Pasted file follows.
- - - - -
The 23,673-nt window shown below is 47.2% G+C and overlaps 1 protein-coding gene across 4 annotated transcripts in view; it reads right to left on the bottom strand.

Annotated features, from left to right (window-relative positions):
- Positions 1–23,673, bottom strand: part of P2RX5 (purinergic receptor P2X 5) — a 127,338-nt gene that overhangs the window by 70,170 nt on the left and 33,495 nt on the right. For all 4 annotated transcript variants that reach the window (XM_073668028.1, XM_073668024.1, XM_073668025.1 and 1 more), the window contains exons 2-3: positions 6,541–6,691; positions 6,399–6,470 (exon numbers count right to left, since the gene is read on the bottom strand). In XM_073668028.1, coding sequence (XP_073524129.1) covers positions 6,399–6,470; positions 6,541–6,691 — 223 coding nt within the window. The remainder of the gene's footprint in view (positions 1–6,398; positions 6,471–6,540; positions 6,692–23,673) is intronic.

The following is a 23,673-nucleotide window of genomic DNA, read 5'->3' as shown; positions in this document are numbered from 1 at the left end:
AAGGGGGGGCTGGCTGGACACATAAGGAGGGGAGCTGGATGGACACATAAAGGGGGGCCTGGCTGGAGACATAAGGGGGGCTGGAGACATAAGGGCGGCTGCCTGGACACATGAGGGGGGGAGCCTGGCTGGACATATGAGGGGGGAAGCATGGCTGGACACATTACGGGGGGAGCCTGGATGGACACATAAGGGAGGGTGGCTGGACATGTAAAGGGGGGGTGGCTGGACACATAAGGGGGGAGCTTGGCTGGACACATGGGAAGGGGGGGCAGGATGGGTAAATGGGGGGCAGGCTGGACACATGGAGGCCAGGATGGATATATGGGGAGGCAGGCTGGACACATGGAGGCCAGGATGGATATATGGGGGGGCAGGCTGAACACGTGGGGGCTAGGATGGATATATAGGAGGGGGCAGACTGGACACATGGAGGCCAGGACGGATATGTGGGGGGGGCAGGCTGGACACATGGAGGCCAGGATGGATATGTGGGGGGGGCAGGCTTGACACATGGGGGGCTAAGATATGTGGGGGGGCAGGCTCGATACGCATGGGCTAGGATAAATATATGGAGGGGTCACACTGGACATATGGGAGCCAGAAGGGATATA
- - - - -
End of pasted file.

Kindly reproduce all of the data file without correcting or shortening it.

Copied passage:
The 23,673-nt window shown below is 47.2% G+C and overlaps 1 protein-coding gene across 4 annotated transcripts in view; it reads right to left on the bottom strand.

Annotated features, from left to right (window-relative positions):
- Positions 1–23,673, bottom strand: part of P2RX5 (purinergic receptor P2X 5) — a 127,338-nt gene that overhangs the window by 70,170 nt on the left and 33,495 nt on the right. For all 4 annotated transcript variants that reach the window (XM_073668028.1, XM_073668024.1, XM_073668025.1 and 1 more), the window contains exons 2-3: positions 6,541–6,691; positions 6,399–6,470 (exon numbers count right to left, since the gene is read on the bottom strand). In XM_073668028.1, coding sequence (XP_073524129.1) covers positions 6,399–6,470; positions 6,541–6,691 — 223 coding nt within the window. The remainder of the gene's footprint in view (positions 1–6,398; positions 6,471–6,540; positions 6,692–23,673) is intronic.

The following is a 23,673-nucleotide window of genomic DNA, read 5'->3' as shown; positions in this document are numbered from 1 at the left end:
AAGGGGGGGCTGGCTGGACACATAAGGAGGGGAGCTGGATGGACACATAAAGGGGGGCCTGGCTGGAGACATAAGGGGGGCTGGAGACATAAGGGCGGCTGCCTGGACACATGAGGGGGGGAGCCTGGCTGGACATATGAGGGGGGAAGCATGGCTGGACACATTACGGGGGGAGCCTGGATGGACACATAAGGGAGGGTGGCTGGACATGTAAAGGGGGGGTGGCTGGACACATAAGGGGGGAGCTTGGCTGGACACATGGGAAGGGGGGGCAGGATGGGTAAATGGGGGGCAGGCTGGACACATGGAGGCCAGGATGGATATATGGGGAGGCAGGCTGGACACATGGAGGCCAGGATGGATATATGGGGGGGCAGGCTGAACACGTGGGGGCTAGGATGGATATATAGGAGGGGGCAGACTGGACACATGGAGGCCAGGACGGATATGTGGGGGGGGCAGGCTGGACACATGGAGGCCAGGATGGATATGTGGGGGGGGCAGGCTTGACACATGGGGGGCTAAGATATGTGGGGGGGCAGGCTCGATACGCATGGGCTAGGATAAATATATGGAGGGGTCACACTGGACATATGGGAGCCAGAAGGGATATA